Table of Contents
(The R code used for this website is here)
Adding colours to the graphical output is a very effective way how to make it more attractive and possibly also more informative to the audience. In the end, the figure is often the very first thing the reader gets attracted to when reading the scientific (and not only scientific) text. On the other side, making a colourful figure with wrong colours can do more harm than good, so choosing the right colours is essential.
The rules about choosing the right colours can be simplified as the following:
- Choose colours which are not too saturated (this makes the eyes tired, and possibly causes the after image - after turning the eyes out of the figure, the reader will still see the image burned into the retina of her/his eyes.
- Choose colours which can also be distinguished by colorblind person, i.e. person with colour vision deficiency. For example, do not mix red and green colour in the same figure, since colourblind person often cannot recognize them (it is estimated that ~ 8% of males and ~ 0.5% of females has red-green colourblindness).
- Good colourful figure should be able to convey all the information, even if printed on the black-and-white printer (or displayed on the black-and-white screen).
Below, I will briefly summarize the ways how to define colours in R.
Define colours by the number
A simple way to define a colour is using the number. By default, R has 9 colours:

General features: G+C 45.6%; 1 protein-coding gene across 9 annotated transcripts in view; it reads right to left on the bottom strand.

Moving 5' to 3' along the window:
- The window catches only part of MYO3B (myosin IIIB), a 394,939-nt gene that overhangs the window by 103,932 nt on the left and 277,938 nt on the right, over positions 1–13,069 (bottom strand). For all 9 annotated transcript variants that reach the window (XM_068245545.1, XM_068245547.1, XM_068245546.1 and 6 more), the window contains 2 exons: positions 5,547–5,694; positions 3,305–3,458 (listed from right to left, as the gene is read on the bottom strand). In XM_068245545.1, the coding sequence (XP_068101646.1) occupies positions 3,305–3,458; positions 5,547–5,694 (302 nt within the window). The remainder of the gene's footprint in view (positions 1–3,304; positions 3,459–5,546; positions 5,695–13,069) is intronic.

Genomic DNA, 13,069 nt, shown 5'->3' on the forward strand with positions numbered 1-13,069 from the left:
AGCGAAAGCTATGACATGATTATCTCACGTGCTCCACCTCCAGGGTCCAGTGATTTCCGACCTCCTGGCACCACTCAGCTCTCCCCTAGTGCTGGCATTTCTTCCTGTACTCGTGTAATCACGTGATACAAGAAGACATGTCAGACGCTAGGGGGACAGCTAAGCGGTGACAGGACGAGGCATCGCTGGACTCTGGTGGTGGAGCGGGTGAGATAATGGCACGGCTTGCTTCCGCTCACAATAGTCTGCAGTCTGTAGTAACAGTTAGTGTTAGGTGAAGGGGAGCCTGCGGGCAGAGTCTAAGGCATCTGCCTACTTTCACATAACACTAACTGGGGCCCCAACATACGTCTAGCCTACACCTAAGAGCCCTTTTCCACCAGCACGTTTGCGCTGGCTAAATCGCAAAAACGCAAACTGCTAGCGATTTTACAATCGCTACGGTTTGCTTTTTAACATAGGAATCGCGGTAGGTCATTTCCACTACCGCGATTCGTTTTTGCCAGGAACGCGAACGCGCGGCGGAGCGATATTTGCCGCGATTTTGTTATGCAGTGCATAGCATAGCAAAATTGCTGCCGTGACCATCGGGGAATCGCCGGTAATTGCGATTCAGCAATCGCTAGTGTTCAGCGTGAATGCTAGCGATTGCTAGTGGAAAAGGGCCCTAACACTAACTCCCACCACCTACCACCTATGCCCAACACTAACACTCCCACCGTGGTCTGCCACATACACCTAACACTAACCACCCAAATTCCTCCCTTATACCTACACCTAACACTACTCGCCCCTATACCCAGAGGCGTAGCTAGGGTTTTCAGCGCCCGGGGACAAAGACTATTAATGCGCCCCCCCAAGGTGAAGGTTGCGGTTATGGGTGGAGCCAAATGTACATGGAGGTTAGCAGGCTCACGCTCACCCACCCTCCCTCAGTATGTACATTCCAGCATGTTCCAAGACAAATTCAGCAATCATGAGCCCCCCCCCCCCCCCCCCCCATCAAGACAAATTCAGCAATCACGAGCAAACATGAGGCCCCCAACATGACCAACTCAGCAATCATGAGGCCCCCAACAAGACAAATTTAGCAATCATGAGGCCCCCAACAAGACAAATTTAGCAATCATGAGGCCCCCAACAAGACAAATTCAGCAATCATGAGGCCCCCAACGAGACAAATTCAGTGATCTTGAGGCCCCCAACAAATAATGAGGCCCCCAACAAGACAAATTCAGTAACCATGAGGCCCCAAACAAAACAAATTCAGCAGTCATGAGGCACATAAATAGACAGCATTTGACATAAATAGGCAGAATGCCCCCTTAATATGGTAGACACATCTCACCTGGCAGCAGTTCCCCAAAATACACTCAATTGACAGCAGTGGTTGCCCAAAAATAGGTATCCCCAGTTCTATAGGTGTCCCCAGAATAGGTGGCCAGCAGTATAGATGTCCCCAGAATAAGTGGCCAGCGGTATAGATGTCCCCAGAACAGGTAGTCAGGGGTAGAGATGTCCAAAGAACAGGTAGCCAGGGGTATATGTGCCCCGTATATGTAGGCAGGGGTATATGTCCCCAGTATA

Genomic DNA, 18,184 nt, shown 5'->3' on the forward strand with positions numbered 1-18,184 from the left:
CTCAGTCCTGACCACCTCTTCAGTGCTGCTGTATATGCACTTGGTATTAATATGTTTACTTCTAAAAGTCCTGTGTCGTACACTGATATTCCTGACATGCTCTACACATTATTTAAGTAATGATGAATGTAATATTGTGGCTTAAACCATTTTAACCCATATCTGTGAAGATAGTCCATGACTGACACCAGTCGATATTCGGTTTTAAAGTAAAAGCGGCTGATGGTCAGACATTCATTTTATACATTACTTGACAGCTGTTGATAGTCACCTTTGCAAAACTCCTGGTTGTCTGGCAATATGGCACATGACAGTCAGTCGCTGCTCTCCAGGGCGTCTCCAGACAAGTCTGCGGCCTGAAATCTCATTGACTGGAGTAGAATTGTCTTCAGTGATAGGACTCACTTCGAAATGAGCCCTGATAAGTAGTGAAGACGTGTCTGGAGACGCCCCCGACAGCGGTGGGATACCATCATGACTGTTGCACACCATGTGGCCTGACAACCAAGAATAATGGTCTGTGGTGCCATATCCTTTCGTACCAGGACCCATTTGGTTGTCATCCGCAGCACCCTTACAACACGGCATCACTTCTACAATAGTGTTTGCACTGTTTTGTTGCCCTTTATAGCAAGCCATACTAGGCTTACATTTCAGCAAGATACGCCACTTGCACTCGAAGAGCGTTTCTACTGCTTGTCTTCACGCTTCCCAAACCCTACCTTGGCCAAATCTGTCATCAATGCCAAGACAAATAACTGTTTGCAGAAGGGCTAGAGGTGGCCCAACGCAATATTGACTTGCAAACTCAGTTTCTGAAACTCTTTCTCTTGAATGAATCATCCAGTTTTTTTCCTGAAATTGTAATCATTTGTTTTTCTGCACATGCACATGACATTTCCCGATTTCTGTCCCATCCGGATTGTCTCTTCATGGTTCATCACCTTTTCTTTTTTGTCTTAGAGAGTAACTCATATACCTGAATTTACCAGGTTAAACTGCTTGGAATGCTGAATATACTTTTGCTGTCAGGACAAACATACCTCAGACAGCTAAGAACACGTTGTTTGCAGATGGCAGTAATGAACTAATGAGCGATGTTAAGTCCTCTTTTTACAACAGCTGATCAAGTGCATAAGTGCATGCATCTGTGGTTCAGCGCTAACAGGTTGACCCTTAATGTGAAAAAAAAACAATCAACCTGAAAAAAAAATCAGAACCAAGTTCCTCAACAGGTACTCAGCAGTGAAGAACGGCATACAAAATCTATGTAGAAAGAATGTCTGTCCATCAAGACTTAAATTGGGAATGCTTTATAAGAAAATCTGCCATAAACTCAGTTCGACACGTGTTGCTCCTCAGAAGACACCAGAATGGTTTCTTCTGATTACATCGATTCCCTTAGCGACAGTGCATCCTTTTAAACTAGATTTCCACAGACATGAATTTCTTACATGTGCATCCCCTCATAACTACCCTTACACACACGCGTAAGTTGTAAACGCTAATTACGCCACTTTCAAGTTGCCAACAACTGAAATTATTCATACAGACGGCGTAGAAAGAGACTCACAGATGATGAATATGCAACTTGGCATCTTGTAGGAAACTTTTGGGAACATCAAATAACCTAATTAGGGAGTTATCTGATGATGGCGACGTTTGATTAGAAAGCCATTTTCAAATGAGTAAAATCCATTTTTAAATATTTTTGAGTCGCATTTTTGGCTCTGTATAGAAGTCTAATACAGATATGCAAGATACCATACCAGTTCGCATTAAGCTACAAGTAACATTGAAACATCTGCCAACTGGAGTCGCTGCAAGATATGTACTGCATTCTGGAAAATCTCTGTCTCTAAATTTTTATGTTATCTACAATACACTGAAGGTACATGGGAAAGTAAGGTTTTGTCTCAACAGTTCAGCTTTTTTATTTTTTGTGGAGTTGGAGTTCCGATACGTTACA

Here, I will use a simple example of bar plot with bars of different colour, to illustrate the colour differences.
cols_num <- c(1, 2, 3) barplot (1:3, col = cols_num)
Define colours by their name
There are 657 named colours in R; the function ‘’colours ()’’ or ‘’colors ()’’ returns a vector containing these names. For example:
cols_name <- c("red", "blue", "tomato") barplot (1:3, col = cols_name)
Define colour using rgb () function
We can also define the colour by mixing three colour channels - red, green and blue (that is why RGB). The function “rgb” in R offers this option. For example, pure red, green and blue colour, respectively, can be defined by setting given channel to full intensity, while setting the other two channels to zero intensity. If you want darker red, green, or blue, set the channel to lower value than 1 (maximum). Alternatively, set all three channels to different intensity to create any colour you wish:
cols_rgb <- c(rgb (red = 1, green = 0, blue = 0), # red colour rgb (red = 0, green = 0.5, blue = 0), # dark green colour (lower intensity of green channel) rgb (red = 0.5, green = 0.2, blue = 0.8)) # mixing all three chanels result in violet here barplot (1:3, col = cols_rgb)
By the way, the last colour on the previous barplot is called Millenial Pink (I had no idea before there is something like this). Millennials, or Generation Y, is the generation born after 1990 and before 2010, and people born in this generation are comfortable with using the Internet and social media (while representants of previous Generation X not really).